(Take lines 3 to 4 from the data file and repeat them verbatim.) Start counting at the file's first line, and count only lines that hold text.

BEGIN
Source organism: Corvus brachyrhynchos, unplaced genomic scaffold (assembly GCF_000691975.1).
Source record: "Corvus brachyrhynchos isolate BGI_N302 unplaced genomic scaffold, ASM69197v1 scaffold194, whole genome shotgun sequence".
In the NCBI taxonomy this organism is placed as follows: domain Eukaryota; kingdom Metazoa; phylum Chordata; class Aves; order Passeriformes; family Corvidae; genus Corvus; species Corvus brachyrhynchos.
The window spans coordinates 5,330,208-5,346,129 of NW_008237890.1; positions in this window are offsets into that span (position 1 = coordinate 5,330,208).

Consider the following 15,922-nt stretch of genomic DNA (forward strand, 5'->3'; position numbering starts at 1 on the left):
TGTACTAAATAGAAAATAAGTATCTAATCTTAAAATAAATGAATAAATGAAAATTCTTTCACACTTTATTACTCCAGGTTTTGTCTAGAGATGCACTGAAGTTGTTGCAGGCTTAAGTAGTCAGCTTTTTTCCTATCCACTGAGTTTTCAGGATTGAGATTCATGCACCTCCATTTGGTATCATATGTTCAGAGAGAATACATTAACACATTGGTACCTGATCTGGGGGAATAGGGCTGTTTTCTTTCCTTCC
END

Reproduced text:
In the NCBI taxonomy this organism is placed as follows: domain Eukaryota; kingdom Metazoa; phylum Chordata; class Aves; order Passeriformes; family Corvidae; genus Corvus; species Corvus brachyrhynchos.
The window spans coordinates 5,330,208-5,346,129 of NW_008237890.1; positions in this window are offsets into that span (position 1 = coordinate 5,330,208).